As part of his intercontinental art project, 'Rhythms of Life,' famous Australian sculptor Andrew Rogers' exhibition, 'Time and Space,' opened in Cappadocia over the weekend. The sculptures at the exhibition, created using 11,000 tons of stones and visible from 450 meters above the earth, were completed over three years with the help of 230 people
Bringing new meaning to the art of building monuments, an Australian sculptor opened a new park in Cappadocia on the weekend containing stone sculptures so large they are visible from space.
“Time and Space,” the Turkish leg of Andrew Rogers’ larger “Rhythms of Life” art project, which includes works on five different continents, is the first such contemporary land art park in the world of its magnitude.
His park in Cappadocia’s town of Göreme comprises 10 structures with more than 10,500 tons of stone and walls extending nearly seven kilometers.
The exhibition opened at Sculpture Park (Heykel Park) in Cappadocia with a weekend concert by the Borusan Philharmonic Orchestra.
Rogers, who is known as the “man who whispers to the universe with stones,” began forming Sculpture Park with works that that include “A Day on Earth” and “Time and Space” in 2007.
Using 11,000 tons of stones for his nine-meter high sculptures, Rogers completed the park in three years with the help of 230 people. The park covers an area of seven kilometers and can be seen from a height 450 kilometers.
In the opening ceremony, the deputy undersecretary of the Culture and Tourism Ministry, Özgür Özarslan, said it was very important for Turkish culture and art that the huge sculptures were made in the region.
“I believe that these magnificent works will establish a bridge between the past and the future,” he said.
Australian Ambassador to Ankara Peter Doyle said the sculptures would also be a tool for the development of Turkish-Australian relations.
Rogers said all of his sculptures were a monument of “Time and Space” that expressed the common values of human beings. He said he first visited Cappadocia 27 years ago and chose the region because he was struck by its natural and historical beauty.
“I attach a lot of importance to natural and historical tissue in places where I work. This is why I pay attention to reflecting the features of the region. Stones that I use in my sculptures are convenient for the fabric of the area. This is a very important factor,” he said.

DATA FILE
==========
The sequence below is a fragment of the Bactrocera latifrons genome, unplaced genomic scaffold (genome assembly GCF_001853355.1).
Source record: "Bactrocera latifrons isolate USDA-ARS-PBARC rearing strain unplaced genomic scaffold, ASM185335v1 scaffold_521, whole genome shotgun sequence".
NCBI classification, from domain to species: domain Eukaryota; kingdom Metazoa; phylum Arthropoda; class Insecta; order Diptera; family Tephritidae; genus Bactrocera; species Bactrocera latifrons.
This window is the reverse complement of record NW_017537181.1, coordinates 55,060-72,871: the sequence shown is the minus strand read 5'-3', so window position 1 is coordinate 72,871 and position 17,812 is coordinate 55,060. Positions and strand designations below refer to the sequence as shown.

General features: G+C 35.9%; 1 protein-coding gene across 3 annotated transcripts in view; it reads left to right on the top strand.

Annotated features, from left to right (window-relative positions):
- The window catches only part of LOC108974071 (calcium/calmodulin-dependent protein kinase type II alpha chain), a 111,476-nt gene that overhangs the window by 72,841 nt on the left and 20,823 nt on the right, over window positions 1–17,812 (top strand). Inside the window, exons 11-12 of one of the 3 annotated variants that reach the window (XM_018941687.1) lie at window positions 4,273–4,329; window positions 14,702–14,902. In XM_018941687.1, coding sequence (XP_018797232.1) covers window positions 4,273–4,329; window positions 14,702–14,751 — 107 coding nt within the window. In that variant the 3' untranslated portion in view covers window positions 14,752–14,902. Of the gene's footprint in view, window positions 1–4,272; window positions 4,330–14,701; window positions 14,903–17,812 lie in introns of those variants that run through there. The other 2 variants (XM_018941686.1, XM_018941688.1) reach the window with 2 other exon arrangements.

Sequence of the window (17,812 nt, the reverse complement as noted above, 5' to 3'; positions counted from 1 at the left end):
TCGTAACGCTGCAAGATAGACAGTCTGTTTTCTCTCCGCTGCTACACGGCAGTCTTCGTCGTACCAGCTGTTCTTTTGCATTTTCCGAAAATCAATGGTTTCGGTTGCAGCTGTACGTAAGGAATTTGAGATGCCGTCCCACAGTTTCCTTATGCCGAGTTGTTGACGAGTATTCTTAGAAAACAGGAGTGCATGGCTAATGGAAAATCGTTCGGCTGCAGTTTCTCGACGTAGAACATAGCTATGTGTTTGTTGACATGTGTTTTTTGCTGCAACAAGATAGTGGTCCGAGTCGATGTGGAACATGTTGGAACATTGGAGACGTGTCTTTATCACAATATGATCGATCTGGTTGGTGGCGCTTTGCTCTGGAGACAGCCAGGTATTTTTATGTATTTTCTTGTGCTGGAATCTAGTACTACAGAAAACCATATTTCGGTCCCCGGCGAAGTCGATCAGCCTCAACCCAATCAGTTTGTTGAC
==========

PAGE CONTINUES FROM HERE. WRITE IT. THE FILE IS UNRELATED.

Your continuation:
“Technology has developed in the world and caused people to get away from nature. But there is life in our land and we should protect it for future generations. Concentration is very important in this work. Since we worked with the people of the region, these sculptures have increased in value because they are a bridge between their past and the future,” said Rogers.
Following the opening speeches, Göreme Mayor Nuri Cıngıl presented a plaque of gratitude to Rogers.
World’s largest example of contemporary land artRogers is the creator of the world’s largest examples of contemporary land art. The “Rhythms of Life” project was begun in 1998 and now comprises 40 massive stone structures across 12 countries on five continents and has involved over 5,000 people.
Some stone structures cover as much as 40,000 square meters. As well as Cappadocia, they are situated in Israel, Chile, Sri Lanka, Australia, China, Iceland, India, Nepal, Slovakia and the United States.
The “Rhythms of Life” sculptures are optimistic metaphors for the eternal cycle of life and regeneration, expressive and suggestive of human striving and introspection. The sculptures embrace a wide cultural vision that links memory and various symbols derived from ancient rock carvings, paintings and legends in each region.
They also punctuate time and extend history into the distant future while delving into the depths of our heritage in pursuit of the spiritual.